The food crisis summit was convened to fashion ways to stump up funds to prevent a food crisis in the North-East, Nigeria. More than 672 million US dollars to be spread over 3 years has been pledged by 14 countries at the Humanitarian Conference on Nigeria and the Lake Chad region in Oslo, Norway.
The fund would help sustain critical relief operations over the next three years and beyond across the four countries of Nigeria, Cameroon, Chad and Niger, where millions are in need of aid.
In the North East of Nigeria, 26 million people have been affected by the Boko Haram insurgency and 10.7 people have been identified by the 2017 Humanitarian Response Plan (HRP) as needing life-saving assistance.
The Conference is Co-hosted by the Norwegian, Nigerian and German governments and the UN – will bolster relief efforts in the next three years.
The summit’s host country, Norway, led efforts by pledging $192m of the $672m promised by international donors for the next three years and organisers said further contributions are expected later this year from the United States and United Kingdom. While this year’s global humanitarian appeal for Nigeria – at present 1.8% funded – is at an early stage, last year’s appeal is only a little more than 50% funded. The UN and humanitarian agencies say $1.5 billion is needed to cater for about five million people.
The conference is aim for a total rehabilitation and reconstruction of the North East region of Nigeria, whose people and livelihood, mainly agrarian, have been destroyed by long activities of Boko Haram terrorists.
The Food and Agriculture Organisation (FAO), one of the UN agencies attending the conference, underscored that the humanitarian response efforts to Boko Haram devastation should enable the people to return to a dignified life.
Director of FAO Emergency and Rehabilitation Division, Dominique Burgeon, in his presentation at the conference at the Norwegian capital, also states that aid assistance should focus on providing relief from the looming famine in the region, “Supporting agriculture is the key to both,” he highlighted, noting that supporting farmers to cultivate food would help free many from being trapped in cycles of severe hunger.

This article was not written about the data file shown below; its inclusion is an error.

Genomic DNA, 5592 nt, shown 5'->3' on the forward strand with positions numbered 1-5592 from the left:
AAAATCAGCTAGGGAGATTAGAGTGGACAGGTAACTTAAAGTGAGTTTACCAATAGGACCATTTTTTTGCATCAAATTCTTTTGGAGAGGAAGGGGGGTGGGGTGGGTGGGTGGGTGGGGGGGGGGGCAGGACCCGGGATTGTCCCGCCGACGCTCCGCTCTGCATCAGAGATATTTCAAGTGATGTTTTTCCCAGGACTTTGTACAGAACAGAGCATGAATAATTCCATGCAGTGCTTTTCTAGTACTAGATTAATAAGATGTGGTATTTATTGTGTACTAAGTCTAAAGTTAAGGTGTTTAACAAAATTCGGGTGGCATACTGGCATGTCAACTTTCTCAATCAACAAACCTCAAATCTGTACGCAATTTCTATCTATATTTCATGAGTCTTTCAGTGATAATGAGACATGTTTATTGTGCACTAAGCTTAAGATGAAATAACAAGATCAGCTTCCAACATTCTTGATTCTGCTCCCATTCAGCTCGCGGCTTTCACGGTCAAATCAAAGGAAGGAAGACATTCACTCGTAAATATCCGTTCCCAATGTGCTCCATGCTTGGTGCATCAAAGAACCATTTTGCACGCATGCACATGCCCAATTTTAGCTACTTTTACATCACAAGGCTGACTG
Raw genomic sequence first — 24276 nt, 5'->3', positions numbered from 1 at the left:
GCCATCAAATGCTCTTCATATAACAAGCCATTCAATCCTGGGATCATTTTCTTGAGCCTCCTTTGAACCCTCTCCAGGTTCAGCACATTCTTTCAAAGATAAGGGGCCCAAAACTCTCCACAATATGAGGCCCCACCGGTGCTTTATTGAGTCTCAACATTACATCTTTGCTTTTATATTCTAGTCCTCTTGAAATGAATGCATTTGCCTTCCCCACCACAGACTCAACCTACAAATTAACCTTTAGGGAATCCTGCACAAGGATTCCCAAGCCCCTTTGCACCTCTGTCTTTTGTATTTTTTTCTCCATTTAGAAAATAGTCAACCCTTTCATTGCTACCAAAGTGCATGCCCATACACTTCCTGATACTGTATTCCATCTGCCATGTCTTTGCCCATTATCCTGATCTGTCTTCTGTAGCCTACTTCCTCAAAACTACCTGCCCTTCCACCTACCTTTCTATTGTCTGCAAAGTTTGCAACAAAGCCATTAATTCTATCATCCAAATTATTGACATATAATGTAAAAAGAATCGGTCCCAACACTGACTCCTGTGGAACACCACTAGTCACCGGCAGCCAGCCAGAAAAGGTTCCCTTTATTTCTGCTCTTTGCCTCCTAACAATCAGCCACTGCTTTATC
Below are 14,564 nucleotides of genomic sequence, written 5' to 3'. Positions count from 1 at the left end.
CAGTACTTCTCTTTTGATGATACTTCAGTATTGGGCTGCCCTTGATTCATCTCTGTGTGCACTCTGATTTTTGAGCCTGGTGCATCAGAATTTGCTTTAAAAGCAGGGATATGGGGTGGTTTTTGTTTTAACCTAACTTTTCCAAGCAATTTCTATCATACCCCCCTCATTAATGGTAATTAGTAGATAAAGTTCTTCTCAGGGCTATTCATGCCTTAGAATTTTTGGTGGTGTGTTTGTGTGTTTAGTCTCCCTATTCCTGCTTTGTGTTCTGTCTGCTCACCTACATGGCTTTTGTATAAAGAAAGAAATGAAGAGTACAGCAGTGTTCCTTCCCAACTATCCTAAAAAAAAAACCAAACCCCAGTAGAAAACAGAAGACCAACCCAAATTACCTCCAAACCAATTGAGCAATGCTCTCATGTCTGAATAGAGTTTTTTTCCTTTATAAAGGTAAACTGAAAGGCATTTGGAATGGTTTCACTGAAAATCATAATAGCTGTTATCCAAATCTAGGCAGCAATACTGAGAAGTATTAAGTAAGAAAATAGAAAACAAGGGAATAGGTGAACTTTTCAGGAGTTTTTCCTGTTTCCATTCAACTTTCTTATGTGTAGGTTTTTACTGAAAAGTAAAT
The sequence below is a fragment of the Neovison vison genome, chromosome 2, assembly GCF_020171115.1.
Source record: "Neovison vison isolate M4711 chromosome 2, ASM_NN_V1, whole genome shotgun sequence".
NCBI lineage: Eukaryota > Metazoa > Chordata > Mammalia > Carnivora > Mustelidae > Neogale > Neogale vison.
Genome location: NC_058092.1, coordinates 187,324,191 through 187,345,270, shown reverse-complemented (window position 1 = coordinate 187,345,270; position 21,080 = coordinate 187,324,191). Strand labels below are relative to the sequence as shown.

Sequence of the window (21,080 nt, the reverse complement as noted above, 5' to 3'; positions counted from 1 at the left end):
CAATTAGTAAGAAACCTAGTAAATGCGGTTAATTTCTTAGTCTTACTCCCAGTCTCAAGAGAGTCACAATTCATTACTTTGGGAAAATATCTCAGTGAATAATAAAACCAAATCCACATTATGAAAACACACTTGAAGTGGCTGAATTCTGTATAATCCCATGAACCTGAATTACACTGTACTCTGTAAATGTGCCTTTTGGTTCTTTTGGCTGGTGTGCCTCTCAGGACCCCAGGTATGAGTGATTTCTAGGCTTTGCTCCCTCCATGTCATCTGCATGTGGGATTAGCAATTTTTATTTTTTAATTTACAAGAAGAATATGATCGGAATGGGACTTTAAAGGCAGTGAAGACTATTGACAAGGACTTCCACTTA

The World Health Organisation (WHO) in its presentation at the conference also underscored the need to address a public health crisis in the region.
Director of WHO Emergency Operations, Dr Rick Brennan in presentation, highlighted that the crisis in the region is also a public health crisis.
That “With the rates of death, malnutrition and disease rarely seen over the past 20 years”.
The WHO official explained that “between malnutrition and death, there is always disease. That “Malnutrition lowers the body’s capacity to fight infection. That “A malnourished child is far more prone to contract an infectious disease such as pneumonia, diarrhea and measles and then to die from that disease,”.
The Speaker of the House of Representatives, Nigeria Rt Hon. Yakubu Dogara, expressed deep pleasure on the convening of World leaders in Oslo, Norway, which saw donors pledging $672 to tackle food crisis in the north east for the next three years.
In a statement issued by his Special Adviser on Media & Public Affairs, Mr. Turaki Hassan on Saturday, he is heartened by the initiative and collective will of spirited leaders and donors across the world to tackle food crisis in the North East.
He said “This is a welcome development and I will use this medium to once again reiterate our call for the convocation of a bigger Donor Summit that will see to the rebuilding and rehabilitation of the region”. On our part, as a Legislature and Government, we owe a duty to the international Community to set up solid and permanent legal framework to manage the resources donated or contributed for the development of the North East.”
Also, Nigeria’s Minister of Foreign Affairs, Geoffrey Onyeama, said no donation would be taken for granted, according to a statement by the Minister’s media aide, Sarah Sandra. According to Onyeama, the sheer magnitude of the humanitarian crisis which cuts across Nigeria and countries contiguous to the Lake Chad area is today one of the largest and gravest humanitarian crisis in the world. Onyeama, however, blamed the crises on poverty, underdevelopment and high population pressure, which, he said, must be addressed.
The Minister, who expressed Nigeria’s appreciation to the donors, said the donations came at a time the country is experiencing fiscal constraints as the economy has plunged into a recession in the midst of costly military operation against Boko Haram.
The Minister also said that the Federal Government will commit a significant share of the 2017 budget to confront the security and humanitarian situation arising from the Boko Haram terrorism, Onyeama made the remarks at the Oslo Humanitarian Conference on Nigeria and the Lake Chad Region, according to a statement by the Office of the UN Secretary-General.